- "...the terms mom and momjit are familiar to all Koreans, and have their roots in ancient history.
Although I translated them in the introduction as "essence" and "function", a more accurate definition (and the one the Korean populace is more familiar with) is "body " and "the body 's functions".
The implications of "essence/function" and "body /its functions" are similar, that is, both paradigms are used to point to a nondual relationship between the two concepts.
There is a subtle but crucial difference, however, between the two models, "essence/function" and "body /its functions".
The term essence/function (which is often translated by East Asian scholars into the Chinese term t'i-yung) has a rather abstract, philosophical tone, connoting an impression of being somewhat removed from the nitty-gritty details of everyday life .
My primary interest , however, is in the human being's personal understanding and experience of nonduality ."
Origins of the term
The t'i-yung paradigm has roots in the Wei-Chin era of Chinese history, whose predominant intellectual trend was "Unification of the Three Teachings" ideology, i.e.,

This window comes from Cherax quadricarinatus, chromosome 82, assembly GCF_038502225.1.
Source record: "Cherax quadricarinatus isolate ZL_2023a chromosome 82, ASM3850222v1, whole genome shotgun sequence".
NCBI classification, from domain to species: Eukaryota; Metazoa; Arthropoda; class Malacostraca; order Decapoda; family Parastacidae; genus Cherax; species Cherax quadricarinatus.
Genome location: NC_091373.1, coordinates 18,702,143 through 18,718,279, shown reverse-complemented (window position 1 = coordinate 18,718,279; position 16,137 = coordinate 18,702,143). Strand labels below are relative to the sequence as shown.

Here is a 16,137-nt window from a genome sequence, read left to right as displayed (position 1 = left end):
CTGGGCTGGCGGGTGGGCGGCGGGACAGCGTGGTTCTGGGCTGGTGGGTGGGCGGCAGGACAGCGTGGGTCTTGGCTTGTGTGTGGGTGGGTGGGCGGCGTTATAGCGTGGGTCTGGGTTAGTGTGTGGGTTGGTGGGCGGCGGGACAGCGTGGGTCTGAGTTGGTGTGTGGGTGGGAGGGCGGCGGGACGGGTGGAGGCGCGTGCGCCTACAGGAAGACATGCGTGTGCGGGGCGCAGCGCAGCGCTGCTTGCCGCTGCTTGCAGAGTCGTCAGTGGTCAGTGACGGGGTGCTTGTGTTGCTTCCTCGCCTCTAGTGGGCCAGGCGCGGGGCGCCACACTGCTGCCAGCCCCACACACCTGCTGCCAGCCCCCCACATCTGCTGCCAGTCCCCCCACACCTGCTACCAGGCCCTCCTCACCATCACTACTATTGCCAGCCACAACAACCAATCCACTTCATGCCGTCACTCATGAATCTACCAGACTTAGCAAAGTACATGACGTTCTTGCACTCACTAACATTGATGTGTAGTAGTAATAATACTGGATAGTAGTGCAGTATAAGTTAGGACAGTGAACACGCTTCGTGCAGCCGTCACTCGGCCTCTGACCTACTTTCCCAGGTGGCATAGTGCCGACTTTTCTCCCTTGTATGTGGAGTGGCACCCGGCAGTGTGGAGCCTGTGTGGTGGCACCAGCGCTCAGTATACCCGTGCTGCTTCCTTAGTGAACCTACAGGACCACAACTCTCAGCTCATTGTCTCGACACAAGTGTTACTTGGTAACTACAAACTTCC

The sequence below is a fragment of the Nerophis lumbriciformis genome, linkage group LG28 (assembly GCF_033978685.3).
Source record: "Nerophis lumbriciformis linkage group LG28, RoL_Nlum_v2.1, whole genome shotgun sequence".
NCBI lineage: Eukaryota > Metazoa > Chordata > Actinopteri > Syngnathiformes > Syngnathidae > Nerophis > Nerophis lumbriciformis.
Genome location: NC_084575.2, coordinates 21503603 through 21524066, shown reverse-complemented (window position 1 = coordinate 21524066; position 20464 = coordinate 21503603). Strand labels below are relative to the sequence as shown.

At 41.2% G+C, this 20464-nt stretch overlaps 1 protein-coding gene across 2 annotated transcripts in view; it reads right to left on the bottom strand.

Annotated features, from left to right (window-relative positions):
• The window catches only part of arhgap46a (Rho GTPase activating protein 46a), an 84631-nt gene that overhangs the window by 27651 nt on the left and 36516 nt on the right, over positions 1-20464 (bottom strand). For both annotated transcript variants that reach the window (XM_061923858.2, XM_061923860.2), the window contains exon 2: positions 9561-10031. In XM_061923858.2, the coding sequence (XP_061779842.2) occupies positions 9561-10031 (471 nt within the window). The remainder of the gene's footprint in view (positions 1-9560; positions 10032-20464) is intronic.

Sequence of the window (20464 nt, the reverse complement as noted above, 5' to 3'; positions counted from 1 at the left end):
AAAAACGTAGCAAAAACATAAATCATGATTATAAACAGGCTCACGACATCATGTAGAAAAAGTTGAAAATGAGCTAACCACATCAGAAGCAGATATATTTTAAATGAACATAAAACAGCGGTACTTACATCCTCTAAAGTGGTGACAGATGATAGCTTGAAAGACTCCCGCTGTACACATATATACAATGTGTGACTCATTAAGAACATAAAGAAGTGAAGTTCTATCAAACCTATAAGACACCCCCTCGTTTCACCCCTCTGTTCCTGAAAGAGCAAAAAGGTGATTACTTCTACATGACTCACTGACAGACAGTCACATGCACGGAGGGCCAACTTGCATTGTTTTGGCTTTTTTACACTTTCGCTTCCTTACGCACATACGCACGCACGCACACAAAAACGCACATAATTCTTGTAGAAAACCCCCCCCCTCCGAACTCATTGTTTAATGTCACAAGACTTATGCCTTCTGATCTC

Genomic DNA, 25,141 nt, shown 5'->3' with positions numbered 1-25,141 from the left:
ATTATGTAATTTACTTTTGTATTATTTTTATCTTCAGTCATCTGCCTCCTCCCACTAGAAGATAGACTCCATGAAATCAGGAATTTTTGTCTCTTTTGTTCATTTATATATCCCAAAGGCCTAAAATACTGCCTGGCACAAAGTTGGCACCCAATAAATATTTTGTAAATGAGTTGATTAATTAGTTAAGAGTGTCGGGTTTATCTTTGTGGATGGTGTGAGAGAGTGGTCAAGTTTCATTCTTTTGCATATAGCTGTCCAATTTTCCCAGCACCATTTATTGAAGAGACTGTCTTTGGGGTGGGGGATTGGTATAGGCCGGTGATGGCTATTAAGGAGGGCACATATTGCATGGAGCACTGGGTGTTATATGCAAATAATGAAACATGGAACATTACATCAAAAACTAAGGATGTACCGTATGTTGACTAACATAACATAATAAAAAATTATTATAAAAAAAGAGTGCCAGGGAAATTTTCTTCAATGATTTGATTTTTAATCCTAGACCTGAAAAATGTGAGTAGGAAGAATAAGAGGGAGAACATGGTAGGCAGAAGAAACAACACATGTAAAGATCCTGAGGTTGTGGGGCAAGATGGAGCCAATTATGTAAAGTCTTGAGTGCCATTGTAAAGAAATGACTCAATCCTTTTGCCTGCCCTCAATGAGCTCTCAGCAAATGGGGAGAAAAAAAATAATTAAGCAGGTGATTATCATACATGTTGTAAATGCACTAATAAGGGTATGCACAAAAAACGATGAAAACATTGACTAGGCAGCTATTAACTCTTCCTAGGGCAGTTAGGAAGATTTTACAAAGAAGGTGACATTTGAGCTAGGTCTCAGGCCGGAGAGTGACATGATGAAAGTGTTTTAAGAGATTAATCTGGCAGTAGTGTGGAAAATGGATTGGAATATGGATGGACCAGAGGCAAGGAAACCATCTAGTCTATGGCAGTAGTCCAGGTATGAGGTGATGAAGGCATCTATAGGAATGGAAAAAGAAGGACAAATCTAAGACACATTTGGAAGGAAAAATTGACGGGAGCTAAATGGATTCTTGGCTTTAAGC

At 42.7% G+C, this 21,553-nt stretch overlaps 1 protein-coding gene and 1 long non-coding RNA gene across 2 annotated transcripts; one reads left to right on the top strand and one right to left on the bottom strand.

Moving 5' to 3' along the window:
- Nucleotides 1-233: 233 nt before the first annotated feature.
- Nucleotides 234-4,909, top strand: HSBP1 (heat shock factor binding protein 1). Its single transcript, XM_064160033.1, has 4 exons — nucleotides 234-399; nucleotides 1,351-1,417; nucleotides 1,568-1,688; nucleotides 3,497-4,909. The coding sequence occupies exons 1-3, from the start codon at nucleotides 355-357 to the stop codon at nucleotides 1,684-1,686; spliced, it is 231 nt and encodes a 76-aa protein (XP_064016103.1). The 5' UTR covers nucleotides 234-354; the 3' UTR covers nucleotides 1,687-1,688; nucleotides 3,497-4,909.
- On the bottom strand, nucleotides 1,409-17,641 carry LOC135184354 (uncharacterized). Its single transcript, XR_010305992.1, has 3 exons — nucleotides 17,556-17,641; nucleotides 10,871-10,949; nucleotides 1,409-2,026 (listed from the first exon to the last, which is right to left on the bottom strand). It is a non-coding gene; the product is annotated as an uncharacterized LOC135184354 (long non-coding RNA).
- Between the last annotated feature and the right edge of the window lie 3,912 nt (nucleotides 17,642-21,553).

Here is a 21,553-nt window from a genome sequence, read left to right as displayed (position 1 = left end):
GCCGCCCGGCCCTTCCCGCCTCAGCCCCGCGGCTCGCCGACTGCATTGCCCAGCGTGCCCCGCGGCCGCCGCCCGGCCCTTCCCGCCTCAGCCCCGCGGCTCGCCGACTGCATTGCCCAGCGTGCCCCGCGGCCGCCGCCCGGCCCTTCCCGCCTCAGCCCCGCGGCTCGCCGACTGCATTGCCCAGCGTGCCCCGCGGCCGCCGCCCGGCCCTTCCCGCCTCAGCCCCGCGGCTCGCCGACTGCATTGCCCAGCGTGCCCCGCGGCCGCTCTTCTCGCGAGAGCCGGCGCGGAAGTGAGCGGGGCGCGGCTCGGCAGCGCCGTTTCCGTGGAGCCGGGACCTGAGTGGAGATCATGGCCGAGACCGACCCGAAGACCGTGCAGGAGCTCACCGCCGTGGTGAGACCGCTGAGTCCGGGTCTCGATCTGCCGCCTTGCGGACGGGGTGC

the quest for a theoretical reconciliation among Confucianism , Daoism , and Buddhism . The theory was at first known as pen-mo ("primary-last" or "primary-subordinate"), which developed into t'i-yung.
In the initial development of the theory, "thinkers considered one of the three philosophies as 'the primary' or 't'i' and the others as 'the last' or 'yung,' insisting that their own philosophy was superior to the others."
However, although the theory was used to arrange the three teachings hierarchically, it also confirmed their inner unity.
An especially noteworthy philosopher in this tradition was Wang Pi, who used the pen-mo theory to synthesize Daoism and Confucianism .